|By Jerry Zremski, The Buffalo News, N.Y.|
|McClatchy-Tribune Information Services|
And while Rep.
The two local congressional races, one in a heavily Democratic urban district and the other in the
Perhaps most notably, the campaign finance reports show that Weppner -- who for years won a loyal audience on WBEN as the conservative "Kathy from
Weppner has raised
Add it all up, and Weppner had
Asked about her fundraising totals, Weppner downplayed the importance of money in the race.
"After interacting with thousands and thousands of Western New Yorkers, your assumption that this election will simply be won with money is questionable based on my conversations with most voters," she said. "Voters tell me that
Weppner also appeared to be offended that anyone was asking about her campaign finances.
"I find it very strange that with the humanitarian crisis at our border, our Marine sitting in a jail in
"It's not terrible if you compare it to some other people who have run for this seat," Langworthy said. "It's an uphill slog. This race is not on any target lists, so that eliminates PAC (political action committee) donations."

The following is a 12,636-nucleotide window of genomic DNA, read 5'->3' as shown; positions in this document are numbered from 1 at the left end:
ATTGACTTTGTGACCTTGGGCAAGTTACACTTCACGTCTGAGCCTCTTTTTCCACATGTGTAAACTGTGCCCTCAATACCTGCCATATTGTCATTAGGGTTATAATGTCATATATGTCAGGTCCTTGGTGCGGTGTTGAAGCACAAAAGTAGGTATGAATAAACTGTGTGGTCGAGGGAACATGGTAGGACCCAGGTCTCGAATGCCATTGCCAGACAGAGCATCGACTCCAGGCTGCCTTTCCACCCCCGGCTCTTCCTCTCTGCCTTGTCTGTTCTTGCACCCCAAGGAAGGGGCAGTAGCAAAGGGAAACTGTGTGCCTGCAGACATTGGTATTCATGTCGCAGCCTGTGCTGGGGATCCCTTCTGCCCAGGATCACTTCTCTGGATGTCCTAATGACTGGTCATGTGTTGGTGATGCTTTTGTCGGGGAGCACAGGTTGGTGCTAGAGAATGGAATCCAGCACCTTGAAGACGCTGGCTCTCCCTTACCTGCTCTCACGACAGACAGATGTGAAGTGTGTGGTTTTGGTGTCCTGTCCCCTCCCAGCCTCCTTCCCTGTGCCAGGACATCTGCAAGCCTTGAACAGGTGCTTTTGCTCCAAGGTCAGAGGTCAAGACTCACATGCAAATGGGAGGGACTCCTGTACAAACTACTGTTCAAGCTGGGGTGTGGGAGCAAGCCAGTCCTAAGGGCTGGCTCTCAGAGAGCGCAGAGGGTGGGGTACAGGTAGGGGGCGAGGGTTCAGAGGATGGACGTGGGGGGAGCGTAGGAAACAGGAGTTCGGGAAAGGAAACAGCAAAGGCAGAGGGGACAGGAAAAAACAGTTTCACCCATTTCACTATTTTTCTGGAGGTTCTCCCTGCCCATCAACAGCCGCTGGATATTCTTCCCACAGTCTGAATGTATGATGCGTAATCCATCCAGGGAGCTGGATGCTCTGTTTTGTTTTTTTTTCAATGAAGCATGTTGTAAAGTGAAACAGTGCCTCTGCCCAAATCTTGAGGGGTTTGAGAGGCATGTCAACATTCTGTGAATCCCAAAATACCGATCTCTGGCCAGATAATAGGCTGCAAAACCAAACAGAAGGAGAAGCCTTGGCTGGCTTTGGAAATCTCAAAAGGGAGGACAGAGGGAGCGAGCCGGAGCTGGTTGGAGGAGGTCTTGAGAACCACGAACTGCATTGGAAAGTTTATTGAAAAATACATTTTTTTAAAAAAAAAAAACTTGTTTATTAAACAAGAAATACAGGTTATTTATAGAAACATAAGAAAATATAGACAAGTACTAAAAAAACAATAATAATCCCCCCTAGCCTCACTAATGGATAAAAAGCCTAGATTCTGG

O'Donnell's uphill slog
It's an uphill slog, too, for O'Donnell, who is challenging incumbent Collins, the
There's a reason for that paltry figure.
"I'm a police officer, so it's a misdemeanor for me to ask for money," O'Donnell said, referring to state law that prohibits police officers from asking for contributions.
Of course, asking for money ranks somewhere between breathing and eating as a time-consuming pastime for modern politicians, so O'Donnell's inability to do so puts him at a grave disadvantage to Collins.